The fall of Robert Mugabe has dominated global coverage of Africa over the past few weeks. In Western coverage of the first week after the coup in Zimbabwe there was speculation about what China knew beforehand and whether Beijing played an active role in pushing for it.
By Cobus van Staden,
China’s mention drowned out other notable external stakeholders such as the UK, the US, South Africa, the Southern African Development Community (SADC) and the African Union (AU). And it almost threatened to overshadow the domestic dynamics that led to the changeover.
There are reasons to draw a direct parallel between China and the recent events in Zimbabwe. The most obvious is the fact that army chief General Constantino Chiwenga visited Beijing shortly before the tanks rolled into Harare. The timing of the visit was certainly eye-catching. It led to speculation that Beijing was informed beforehand of the coming coup.
There were also rumours that other external stakeholders, notably South Africa, had been informed.
But some coverage underplayed the distinction between knowing the coup was afoot and actively pushing for it. In some reporting, China was all but accused of fomenting regime change. The reason put forward was that relations between the two countries had soured in recent years because of Beijing’s concerns about loan repayments. There was also the issue of Chinese investments in the face of a ramped up indigenisation campaign by Harare.
A decline in the “special friendship” between Mugabe and China is well documented. It’s a relationship that goes back to the Mao era and also involves Emmerson Mnangagwa, now president, who received military training in China. But simply jumping from these facts to the implication that China actively pushed for, or orchestrated Mugabe’s fall, skips over a few important facts.
Three reasons to dismiss the conspiracy theorists
In the first place, China has strenuously denied any involvement in the change of government. This is worth noting, though it’s unlikely to convince those looking for a conspiracy.
More fundamentally, there is little evidence of China in the post-Mao era pushing for regime change in Africa. This includes countries where it has larger economic interests than in Zimbabwe, and where those are in considerably more danger than in Zimbabwe. South Sudan is one example.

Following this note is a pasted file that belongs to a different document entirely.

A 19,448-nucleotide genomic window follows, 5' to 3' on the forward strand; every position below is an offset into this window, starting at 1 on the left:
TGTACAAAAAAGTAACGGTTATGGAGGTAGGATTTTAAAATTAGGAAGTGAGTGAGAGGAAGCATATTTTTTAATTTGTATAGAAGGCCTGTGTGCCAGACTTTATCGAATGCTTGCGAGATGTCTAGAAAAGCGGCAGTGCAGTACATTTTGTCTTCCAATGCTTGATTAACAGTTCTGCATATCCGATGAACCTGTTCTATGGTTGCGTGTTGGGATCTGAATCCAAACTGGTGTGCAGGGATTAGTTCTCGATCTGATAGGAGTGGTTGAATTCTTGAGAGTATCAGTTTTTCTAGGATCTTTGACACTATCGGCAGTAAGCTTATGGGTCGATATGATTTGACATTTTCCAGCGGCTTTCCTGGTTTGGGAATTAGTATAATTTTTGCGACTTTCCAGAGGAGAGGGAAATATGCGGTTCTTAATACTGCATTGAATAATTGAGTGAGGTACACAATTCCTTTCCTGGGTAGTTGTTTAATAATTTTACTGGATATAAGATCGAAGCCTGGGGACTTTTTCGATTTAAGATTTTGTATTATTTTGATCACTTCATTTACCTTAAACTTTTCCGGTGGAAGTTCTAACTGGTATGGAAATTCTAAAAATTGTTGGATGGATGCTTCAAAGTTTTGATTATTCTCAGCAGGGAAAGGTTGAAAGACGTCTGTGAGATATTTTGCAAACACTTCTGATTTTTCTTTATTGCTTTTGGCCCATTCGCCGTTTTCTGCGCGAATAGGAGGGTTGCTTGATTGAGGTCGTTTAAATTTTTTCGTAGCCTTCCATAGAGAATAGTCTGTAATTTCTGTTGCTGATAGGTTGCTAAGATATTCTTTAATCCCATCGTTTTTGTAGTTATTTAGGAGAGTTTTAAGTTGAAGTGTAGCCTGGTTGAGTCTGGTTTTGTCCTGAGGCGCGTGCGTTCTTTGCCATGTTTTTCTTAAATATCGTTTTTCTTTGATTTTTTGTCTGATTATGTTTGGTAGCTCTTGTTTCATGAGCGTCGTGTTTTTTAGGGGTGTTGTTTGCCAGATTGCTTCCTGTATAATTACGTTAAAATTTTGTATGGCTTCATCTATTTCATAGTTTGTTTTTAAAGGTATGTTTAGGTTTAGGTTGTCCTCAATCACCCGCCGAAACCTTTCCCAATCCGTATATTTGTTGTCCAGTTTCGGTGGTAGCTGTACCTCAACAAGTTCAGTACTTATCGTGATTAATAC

For all Mugabe’s many crimes, Zimbabwe during his reign was relatively stable and predictable. No matter how frosty the relationship between Harare and Beijing had become, Zimbabwe seems like an unlikely candidate for such a big departure in tactics. This is especially true after the fall of Muammar Gaddafi, an event that pushed China even further away from support for interventionism.
Second, as the young, Hong Kong-based Zimbabwean academic Innocent Mutanga has argued, the Western fixation on a possible Chinese regime change plot has the effect of discounting African agency. This is doubly problematic because it also discounts the ability of African governing bodies like SADC to enforce the rules in their own back yard.
In fact, the careful choreography that accompanied the ousting of Mugabe was clearly aimed at appeasing the AU. The aim was to avoid any invocation of the AU’s mandatory suspension of unconstitutional changes in government. This was a concern every bit as important for Mnangagwa’s faction as assuaging external powers’ interests.
The regime change argument misses a wider point: that Chiwenga’s visit can be read as a sign of China’s new prominence on the global stage. The fact that China was probably informed about the coup beforehand actually makes clear of its shifting geopolitical position. Being given prior warning shows that China is getting recognition alongside the US and UK as a fully fledged great power.
This perspective should lead us to focus in detail on Chinese investments in Zimbabwe – not because they might point towards direct Chinese involvement in Mugabe’s fall, but because they raise questions about how various Chinese actors interact with illiberal governments across the global south.
Since 2006 the relationship between China and Zimbabwe has been rooted in collusion between military and party elites on both sides. This led prominent Chinese companies into lucrative mining contracts in collaboration with companies owned by the Zimbabwean military. One such Chinese company is the arms manufacturer Norinco. President Mnangagwa, and possible vice-president Chiwenga have been enriched via such joint deals.
In addition, large loan packages and prospective infrastructure investments have followed, broadening ties across sectors and society.
Wider lens needed
A narrow focus on whether China actively pushed for Mugabe’s fall tends to assume that the China-Africa relationship is a unique and isolated phenomenon. We would argue that the Zimbabwe situation calls for a broader look at how various Chinese role players act globally.
Under President Xi Jinping, China has begun to push more explicitly for great power status, and for a leadership position in world politics. Events in Zimbabwe strongly suggest that it’s time that the world – and particularly Africa – started to reflect on this new role and focused on what kind of global power China will be.
Cobus van Staden, Senior Researcher: China Africa, South African Institute of International Affairs and Chris Alden, Professor of International Relations, London School of Economics and Political Science
This article was originally published on The Conversation. Read the original article.